9. I apologize for the strikethroughs in my original posting. I have typed long posts on here before only to have the screen time-out and not refresh. To counteract this, I sometimes type my longer posts/contributions on a Word document first, then cut and paste. Evidently the WIFCon application is not completely tolerant of this approach. I do not have time to retype, so hopefully the readability is not too much an issue. ji20874, to answer your follow up question, all of the invoice content requirements, (i) through (x) are found in the agency-specific invoicing clause. However, the ASC adds some additional requirements, i.e., DUNS number, agency program office designated on the order/contract/agreement, mark invoice as "Interim" (Ongoing performance and additional billing expected) and "Final" (performance complete and no additional billing), and Invoice Supporting Documentation, which is, to ensure payment, the vendor must submit supporting documentation which provides substantiation for the invoicing costs to the Contracting Officer's Representative (COR) or Point of Contact (POC) identified in the contract. Invoice charges must align with the contract CLINs. Supporting documentation is required when guaranteed minimums are exceeded and when allowable costs [I see the inherent problem using this term in a commercial item contract, but again this is boilerplate per agency-policy] are incurred. Again, allow me if I may to highlight what I believe to be the crux of this debate--is tailoring only when you substantially remove or change/revise language to say something else or (as I have always presumed), does the term apply any time one adds new language or affects existing language in any manner?. We all know that when you add something, such as adding condition (xi) after (i) through (x), it can potentially make all the difference in the world. I do not see how adding language to a clause, or affecting it by presenting a different or somewhat longer version of it elsewhere in the solicitation is not akin to tailoring it, aside from that fact that you are not doing it properly by doing it as the FAR permits, which is through addenda. BTW, ji20874, I am a long-time reader, more recent contributor and I must say I have benefited from many of your insights. Without devaluing the contributions of so many other members, I find you to be one of the sharper, more insightful contributors (but don't let it get to your head). I appreciated that you chimed in on this so quickly. ---------------------------------------------------------------------------- Guardian: I just saw your post with the strike-throughs. The software had a hiccup. It's easy to correct but I am on my way out the door. I will fix your post when I am home again. Bob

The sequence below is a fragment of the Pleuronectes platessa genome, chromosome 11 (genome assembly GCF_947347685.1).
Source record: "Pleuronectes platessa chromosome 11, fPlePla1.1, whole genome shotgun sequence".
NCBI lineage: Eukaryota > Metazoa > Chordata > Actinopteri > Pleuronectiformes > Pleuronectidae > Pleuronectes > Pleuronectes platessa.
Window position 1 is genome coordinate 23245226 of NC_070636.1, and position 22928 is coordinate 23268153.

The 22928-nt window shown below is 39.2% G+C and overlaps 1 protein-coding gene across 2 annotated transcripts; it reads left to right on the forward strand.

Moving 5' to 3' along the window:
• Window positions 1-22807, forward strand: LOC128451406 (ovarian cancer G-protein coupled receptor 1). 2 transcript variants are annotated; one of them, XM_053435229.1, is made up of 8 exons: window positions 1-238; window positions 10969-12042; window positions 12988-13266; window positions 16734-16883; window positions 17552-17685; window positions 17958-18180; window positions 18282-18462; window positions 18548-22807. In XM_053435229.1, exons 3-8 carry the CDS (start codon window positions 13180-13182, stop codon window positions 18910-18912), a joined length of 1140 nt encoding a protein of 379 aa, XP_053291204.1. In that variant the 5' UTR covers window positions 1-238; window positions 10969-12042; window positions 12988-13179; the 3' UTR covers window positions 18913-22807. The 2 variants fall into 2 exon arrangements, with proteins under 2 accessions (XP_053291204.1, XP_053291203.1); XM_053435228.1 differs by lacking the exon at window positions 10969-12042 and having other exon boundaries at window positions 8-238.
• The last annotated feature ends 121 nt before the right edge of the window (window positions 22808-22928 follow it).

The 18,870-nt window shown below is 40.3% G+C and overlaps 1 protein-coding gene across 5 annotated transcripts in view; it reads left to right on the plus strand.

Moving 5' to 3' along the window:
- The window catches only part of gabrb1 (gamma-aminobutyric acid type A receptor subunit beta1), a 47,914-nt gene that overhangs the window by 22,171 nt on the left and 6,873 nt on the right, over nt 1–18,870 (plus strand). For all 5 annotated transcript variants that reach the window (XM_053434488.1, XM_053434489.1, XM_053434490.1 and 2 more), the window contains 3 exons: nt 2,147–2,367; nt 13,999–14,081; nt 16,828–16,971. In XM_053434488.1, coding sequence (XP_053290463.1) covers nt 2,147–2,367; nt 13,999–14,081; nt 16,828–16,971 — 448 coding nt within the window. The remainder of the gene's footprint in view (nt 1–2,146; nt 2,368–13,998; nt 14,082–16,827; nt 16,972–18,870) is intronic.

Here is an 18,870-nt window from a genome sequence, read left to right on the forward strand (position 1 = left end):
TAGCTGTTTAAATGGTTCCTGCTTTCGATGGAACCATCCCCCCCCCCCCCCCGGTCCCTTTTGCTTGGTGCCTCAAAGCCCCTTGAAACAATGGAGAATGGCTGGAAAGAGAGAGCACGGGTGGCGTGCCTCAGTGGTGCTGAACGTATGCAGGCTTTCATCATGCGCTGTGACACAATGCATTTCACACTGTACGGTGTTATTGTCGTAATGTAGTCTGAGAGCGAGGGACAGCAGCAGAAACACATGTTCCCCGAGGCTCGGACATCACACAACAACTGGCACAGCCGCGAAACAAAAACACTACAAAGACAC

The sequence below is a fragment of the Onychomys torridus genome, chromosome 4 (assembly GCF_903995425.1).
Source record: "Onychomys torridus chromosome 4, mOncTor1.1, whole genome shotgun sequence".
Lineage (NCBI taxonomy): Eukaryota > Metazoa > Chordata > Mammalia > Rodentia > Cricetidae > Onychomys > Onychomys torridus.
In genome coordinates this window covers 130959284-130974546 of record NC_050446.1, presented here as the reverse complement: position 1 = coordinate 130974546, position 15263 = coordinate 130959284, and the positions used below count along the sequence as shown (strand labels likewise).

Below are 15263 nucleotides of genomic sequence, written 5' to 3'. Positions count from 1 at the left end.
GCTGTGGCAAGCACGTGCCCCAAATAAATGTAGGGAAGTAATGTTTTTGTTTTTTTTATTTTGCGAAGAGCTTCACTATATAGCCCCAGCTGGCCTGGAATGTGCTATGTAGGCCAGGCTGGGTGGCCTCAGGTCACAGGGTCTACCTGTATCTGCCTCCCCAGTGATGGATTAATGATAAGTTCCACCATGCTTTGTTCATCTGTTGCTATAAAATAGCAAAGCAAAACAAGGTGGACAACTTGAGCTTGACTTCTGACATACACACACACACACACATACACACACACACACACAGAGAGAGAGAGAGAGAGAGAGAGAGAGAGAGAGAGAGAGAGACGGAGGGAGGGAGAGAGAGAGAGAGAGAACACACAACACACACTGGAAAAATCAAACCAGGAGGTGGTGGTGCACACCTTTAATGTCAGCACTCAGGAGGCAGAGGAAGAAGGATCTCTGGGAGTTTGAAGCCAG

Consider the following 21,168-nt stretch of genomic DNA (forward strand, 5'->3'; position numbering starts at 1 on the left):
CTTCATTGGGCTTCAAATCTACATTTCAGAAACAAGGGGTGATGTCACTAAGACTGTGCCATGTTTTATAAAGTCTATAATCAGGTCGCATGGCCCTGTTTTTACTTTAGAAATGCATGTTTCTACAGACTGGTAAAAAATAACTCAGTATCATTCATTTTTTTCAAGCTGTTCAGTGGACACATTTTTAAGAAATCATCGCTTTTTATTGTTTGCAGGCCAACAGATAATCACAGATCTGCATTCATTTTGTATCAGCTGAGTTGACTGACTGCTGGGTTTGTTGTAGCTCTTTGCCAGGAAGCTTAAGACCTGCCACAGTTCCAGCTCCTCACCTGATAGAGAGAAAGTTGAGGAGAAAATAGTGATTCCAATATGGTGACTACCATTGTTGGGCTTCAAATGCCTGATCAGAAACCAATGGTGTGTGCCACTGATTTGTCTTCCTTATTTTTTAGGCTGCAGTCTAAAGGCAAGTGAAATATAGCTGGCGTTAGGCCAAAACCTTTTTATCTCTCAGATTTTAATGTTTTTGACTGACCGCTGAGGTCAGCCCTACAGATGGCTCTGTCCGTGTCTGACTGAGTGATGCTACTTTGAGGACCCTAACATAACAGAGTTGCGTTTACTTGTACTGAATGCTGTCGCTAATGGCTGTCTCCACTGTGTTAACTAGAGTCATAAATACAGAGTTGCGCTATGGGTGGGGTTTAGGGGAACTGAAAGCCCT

10. I request the forum’s input concerning Tailoring of Provisions and Clauses for the Acquisition of Commercial Items the basis of which is the guidance provided under FAR section 12.302. QUESTION #1: FAR 12.302(b)(4), prohibits the tailoring of paragraph at 52.212-4(g) Invoice, which “implement statutory requirements." My agency’s policy department requires the use of an agency-specific invoicing clause. Every other agency for which I have worked has required the incorporation of a unique invoicing clause. Whereas FAR section 2.101, Definitions does not define the term tailor[ing], I believe it to mean the process by which we not only change existing terms and conditions, but also by which we may append or add to them. My legal advisor indicated he does not see a problem with supplementing the commercial item terms as they apply to invoicing, as long as we do not omit any of the conditions implemented by statute; see 52.212-4(g)(1), “an invoice must include [emphasis added] – .” I have seen other COs simply incorporate in full text their agency’s specific invoicing clause, along with the requirements under Contract Terms and Conditions – Commercial Items, rather than through tailoring/addenda. Perhaps there is nothing inherently wrong with this method, assuming the terms and conditions in the agency specific clause do not conflict with those in 52.212-4. However, part 12 seems pretty clear that tailoring of T's&C's already addressed in the commercial item clause are to be effectuated through addenda. To simply sticking another set of instructions having to do with invoicing somewhere else in the solicitation strikes me as a contravention of this imperative. I tend to think that in creating our solicitation document, we should make it quite apparent to our readers that we have thoroughly read and are aware of all the commercial item T’s&C’s, and that any supplementation is done through allowable practices. Perhaps the most important terms included in the agency-specific clause are the electronic inbox, i.e., email address, and snail-mail address for invoice submission. How might the practitioners on this site reconcile the prohibition on tailoring of 52.212-4(g) with the agency’s published policy? QUESTION #2: FAR12.302(c) Tailoring inconsistent with customary commercial practice states the following, “The contracting officer shall not tailor any clause or otherwise include any additional terms or conditions in a solicitation or contract for commercial items in a manner that is inconsistent with customary commercial practice for the item being acquired unless a waiver is approved in accordance with agency procedures. I am seeking to tailor 52.212-4(a) Inspection/Acceptance to supplement the language in this paragraph with language substantially the same as that found in clauses 52.246-4 Inspection of Services – Fixed-Price and 52.246-6 Inspection – Time-and-Material and Labor Hour. These latter clauses require the contractor to “provide and maintain an inspection system acceptable to Government….” In consulting with my legal advisor, he questioned whether these additional requirements are in accordance with “customary commercial practice,” noting that if a case can be made that they are not, then I have not obtained an approved waiver through my agency as I am required. When I asked what he considered “customary commercial practice,” (“CCP”) he responded in so many words “who knows[?],” implying that the terms may be construed as ambiguous and subject to some debate. He went on to say that there is precedent whereby offerors have some window of time to call into question the tailoring of the clause and assert their belief that the inspection system runs afoul of CCP. Perhaps someone has a relevant legal and/or GAO citation. Do you believe that the inspection terms and conditions described in the FAR part 46 clauses comport with CCP?